Astronaut Chris Hadfield explains how astronauts wash their hands in the microgravity of space. Formerly the commander of the International Space Station, Hadfield spent nearly six months offworld.
Many people around the world use bidets so they can clean themselves properly after using the toilet. I discovered them in the 1980s in Japan and I installed them in the toilets in my house. (I have the cold-water version, which doesn't require electricity. They cost just [amazon_link asins='B01A17T3N6' template='PriceLink' store='boingboing' marketplace='US' link_id='53065460-75ef-4133-962b-594d344a2f69'] and are truly life-changing.)
In this video we learn why most Americans don't have bidets. It started because US servicemen first saw them in French brothels in WWII and associated them with prostitution. And when bidet manufacturers in the 1960s tried to get Americans warmed up to the idea of bidets, they learned that Americans didn't want to hear about machines that would clean their butts. They would rather use toilet paper and have dirty butts.
Image: YouTube/Tech Insider Read the rest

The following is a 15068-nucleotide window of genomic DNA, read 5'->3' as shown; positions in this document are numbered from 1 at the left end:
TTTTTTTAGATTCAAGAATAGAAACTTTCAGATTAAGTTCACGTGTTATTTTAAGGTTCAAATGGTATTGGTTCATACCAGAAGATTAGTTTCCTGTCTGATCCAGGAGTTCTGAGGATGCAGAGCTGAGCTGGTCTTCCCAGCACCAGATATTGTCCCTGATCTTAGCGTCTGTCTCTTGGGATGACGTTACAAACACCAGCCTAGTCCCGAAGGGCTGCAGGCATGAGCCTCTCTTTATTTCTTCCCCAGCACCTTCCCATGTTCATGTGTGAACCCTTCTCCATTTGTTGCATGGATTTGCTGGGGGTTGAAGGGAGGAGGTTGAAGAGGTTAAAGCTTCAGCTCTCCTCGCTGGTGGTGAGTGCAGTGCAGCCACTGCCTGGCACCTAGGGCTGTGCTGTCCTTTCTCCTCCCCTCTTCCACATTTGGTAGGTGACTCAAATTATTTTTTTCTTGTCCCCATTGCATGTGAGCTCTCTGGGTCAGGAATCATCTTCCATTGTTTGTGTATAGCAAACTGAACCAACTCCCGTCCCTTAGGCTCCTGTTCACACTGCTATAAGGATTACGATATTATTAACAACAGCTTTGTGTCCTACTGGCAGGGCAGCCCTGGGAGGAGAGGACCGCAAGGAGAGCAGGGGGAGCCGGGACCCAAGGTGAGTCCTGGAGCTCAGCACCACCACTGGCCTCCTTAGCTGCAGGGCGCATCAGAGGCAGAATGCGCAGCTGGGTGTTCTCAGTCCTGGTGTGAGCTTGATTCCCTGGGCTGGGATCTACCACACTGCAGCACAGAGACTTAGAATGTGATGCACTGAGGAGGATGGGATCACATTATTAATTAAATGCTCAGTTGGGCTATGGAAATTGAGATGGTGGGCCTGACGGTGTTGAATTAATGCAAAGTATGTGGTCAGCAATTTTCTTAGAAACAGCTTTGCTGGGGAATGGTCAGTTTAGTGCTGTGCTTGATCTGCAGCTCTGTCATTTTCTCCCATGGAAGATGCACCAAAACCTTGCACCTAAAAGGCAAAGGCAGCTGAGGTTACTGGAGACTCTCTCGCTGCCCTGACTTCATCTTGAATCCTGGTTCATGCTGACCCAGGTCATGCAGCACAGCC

Some medieval mystics did not bathe as part of a self-scourging ritual, and some medieval sources warned against "excessive" bathing (by which they meant, "patronizing co-ed bathhouses where orgies took place" not "avoiding getting clean"), and some non-medieval, 16th and 18th century doctors warned that bathing was bad for you, but they weren't medieval. Medieval people bathed. Read the rest
...it would look like this. Made from 100% medical grade stainless steel, it "includes a tool with a unique spring and spiral design that can effectively relieve itching and massage the ear canal while cleaning." Look at the different handle design on each pick! It's only $8! I can't think of a better way to perforate my eardrum. Read the rest
In Evaluation of the potential for virus dispersal during hand drying: a comparison of three methods, published in The Journal of Applied Microbiology, researchers from the University of Westminster showed that viruses applied to rubber gloves were aerosolized by Dyson Handblade hand-dryers and spread further than viruses and other germs would be by conventional hand-dryers or paper towels. Read the rest
Most folks use paper,
Some use their hand,